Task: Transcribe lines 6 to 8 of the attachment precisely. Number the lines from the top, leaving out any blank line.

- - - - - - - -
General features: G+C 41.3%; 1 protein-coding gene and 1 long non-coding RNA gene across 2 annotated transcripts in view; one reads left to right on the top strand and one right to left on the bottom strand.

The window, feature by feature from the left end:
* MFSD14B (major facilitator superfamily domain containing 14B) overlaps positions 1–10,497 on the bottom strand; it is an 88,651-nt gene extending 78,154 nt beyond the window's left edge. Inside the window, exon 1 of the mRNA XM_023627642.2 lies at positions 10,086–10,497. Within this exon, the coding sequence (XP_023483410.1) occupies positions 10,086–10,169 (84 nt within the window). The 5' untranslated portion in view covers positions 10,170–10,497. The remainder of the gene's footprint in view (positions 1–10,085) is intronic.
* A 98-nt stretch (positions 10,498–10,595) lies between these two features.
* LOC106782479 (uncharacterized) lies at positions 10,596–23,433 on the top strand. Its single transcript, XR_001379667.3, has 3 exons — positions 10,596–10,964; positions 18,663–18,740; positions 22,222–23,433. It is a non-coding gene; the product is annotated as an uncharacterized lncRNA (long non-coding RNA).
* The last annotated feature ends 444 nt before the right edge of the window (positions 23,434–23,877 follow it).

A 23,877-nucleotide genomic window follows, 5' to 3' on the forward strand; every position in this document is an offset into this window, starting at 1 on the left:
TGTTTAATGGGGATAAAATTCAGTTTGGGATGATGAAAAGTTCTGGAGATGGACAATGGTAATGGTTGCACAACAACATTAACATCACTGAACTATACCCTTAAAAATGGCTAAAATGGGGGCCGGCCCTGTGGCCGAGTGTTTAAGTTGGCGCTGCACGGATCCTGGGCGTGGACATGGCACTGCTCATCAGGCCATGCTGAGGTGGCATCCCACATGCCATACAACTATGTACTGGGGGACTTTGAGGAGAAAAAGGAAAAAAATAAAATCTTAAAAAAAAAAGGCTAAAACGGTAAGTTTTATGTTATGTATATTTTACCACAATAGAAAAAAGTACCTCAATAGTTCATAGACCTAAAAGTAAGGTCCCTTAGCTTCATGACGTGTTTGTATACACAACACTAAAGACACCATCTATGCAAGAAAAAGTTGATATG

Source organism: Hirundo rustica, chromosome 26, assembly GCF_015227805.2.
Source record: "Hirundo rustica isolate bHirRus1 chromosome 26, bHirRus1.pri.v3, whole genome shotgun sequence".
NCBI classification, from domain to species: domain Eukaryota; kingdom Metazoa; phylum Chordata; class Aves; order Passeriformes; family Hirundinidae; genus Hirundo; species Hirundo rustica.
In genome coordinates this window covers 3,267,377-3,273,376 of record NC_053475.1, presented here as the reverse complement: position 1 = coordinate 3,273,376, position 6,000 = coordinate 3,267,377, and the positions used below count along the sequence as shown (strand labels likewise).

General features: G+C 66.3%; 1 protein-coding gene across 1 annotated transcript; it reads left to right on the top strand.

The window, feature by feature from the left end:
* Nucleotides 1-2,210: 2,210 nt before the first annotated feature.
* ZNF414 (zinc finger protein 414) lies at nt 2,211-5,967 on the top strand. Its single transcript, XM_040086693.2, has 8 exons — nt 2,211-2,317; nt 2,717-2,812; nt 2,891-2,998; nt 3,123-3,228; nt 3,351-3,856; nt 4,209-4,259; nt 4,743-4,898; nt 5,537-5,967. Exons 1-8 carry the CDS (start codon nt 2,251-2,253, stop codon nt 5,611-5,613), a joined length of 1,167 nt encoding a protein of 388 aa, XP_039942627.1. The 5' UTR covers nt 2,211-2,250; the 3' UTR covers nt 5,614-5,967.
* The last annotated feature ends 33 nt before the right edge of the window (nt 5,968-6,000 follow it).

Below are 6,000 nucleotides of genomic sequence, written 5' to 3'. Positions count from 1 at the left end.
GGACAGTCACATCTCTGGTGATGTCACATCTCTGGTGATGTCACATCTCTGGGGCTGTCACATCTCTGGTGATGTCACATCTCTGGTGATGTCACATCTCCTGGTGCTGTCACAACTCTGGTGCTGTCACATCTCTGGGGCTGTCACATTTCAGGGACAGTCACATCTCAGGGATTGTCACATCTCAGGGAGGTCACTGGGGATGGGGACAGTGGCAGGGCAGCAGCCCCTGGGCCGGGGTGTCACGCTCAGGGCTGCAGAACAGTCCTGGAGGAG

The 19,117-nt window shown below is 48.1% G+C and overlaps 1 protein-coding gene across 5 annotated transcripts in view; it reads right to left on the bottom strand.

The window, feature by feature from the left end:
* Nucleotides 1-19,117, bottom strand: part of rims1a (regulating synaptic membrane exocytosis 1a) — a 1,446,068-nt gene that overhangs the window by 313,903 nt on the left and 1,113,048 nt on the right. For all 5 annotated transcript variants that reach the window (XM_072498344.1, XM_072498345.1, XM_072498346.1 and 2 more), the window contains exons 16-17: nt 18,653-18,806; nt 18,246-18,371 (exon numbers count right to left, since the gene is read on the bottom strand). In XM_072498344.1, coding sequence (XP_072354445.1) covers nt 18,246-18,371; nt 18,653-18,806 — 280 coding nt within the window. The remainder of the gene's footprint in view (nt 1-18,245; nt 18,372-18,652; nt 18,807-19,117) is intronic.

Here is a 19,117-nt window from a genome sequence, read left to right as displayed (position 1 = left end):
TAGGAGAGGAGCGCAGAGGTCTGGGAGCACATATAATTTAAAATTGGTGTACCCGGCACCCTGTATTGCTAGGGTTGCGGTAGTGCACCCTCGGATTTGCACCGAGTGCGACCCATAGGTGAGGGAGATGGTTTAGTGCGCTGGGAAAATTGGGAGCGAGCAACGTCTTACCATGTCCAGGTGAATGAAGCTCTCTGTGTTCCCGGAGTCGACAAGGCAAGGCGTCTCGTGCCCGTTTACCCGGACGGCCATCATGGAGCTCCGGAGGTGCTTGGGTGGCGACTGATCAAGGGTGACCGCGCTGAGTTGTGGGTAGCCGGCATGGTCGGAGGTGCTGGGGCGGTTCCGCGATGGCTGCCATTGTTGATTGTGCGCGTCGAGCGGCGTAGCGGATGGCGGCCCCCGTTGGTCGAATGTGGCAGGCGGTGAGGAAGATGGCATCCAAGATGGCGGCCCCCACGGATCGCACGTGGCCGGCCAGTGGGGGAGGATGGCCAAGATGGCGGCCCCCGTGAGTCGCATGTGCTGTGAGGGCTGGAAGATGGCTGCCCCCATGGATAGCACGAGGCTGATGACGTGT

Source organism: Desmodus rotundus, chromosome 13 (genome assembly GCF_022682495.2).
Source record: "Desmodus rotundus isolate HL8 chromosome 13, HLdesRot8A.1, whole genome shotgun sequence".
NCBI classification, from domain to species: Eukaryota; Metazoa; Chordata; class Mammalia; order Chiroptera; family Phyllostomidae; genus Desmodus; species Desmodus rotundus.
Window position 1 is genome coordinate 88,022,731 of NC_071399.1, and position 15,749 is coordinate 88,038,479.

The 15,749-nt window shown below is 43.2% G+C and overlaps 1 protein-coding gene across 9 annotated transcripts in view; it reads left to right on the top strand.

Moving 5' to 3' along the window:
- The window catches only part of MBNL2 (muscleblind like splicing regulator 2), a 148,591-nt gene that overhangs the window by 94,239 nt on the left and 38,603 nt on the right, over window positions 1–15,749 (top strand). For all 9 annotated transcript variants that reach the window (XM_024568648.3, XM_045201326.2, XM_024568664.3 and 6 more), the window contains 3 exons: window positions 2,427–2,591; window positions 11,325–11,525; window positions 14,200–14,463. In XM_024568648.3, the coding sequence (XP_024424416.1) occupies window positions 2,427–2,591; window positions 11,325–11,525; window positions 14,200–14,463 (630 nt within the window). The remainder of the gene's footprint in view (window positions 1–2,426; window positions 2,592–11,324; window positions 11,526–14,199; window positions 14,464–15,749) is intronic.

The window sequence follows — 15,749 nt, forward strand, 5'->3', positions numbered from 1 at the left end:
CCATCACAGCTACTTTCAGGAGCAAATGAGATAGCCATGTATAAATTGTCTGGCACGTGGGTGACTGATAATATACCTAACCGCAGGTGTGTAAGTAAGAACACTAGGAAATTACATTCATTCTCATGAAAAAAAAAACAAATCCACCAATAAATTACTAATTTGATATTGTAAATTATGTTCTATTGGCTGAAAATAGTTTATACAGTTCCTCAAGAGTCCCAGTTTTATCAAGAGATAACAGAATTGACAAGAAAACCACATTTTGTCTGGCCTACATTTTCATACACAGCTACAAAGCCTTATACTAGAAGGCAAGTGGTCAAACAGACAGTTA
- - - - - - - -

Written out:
* The last annotated feature ends 444 nt before the right edge of the window (positions 23,434–23,877 follow it).

A 23,877-nucleotide genomic window follows, 5' to 3' on the forward strand; every position in this document is an offset into this window, starting at 1 on the left:
TGTTTAATGGGGATAAAATTCAGTTTGGGATGATGAAAAGTTCTGGAGATGGACAATGGTAATGGTTGCACAACAACATTAACATCACTGAACTATACCCTTAAAAATGGCTAAAATGGGGGCCGGCCCTGTGGCCGAGTGTTTAAGTTGGCGCTGCACGGATCCTGGGCGTGGACATGGCACTGCTCATCAGGCCATGCTGAGGTGGCATCCCACATGCCATACAACTATGTACTGGGGGACTTTGAGGAGAAAAAGGAAAAAAATAAAATCTTAAAAAAAAAAGGCTAAAACGGTAAGTTTTATGTTATGTATATTTTACCACAATAGAAAAAAGTACCTCAATAGTTCATAGACCTAAAAGTAAGGTCCCTTAGCTTCATGACGTGTTTGTATACACAACACTAAAGACACCATCTATGCAAGAAAAAGTTGATATG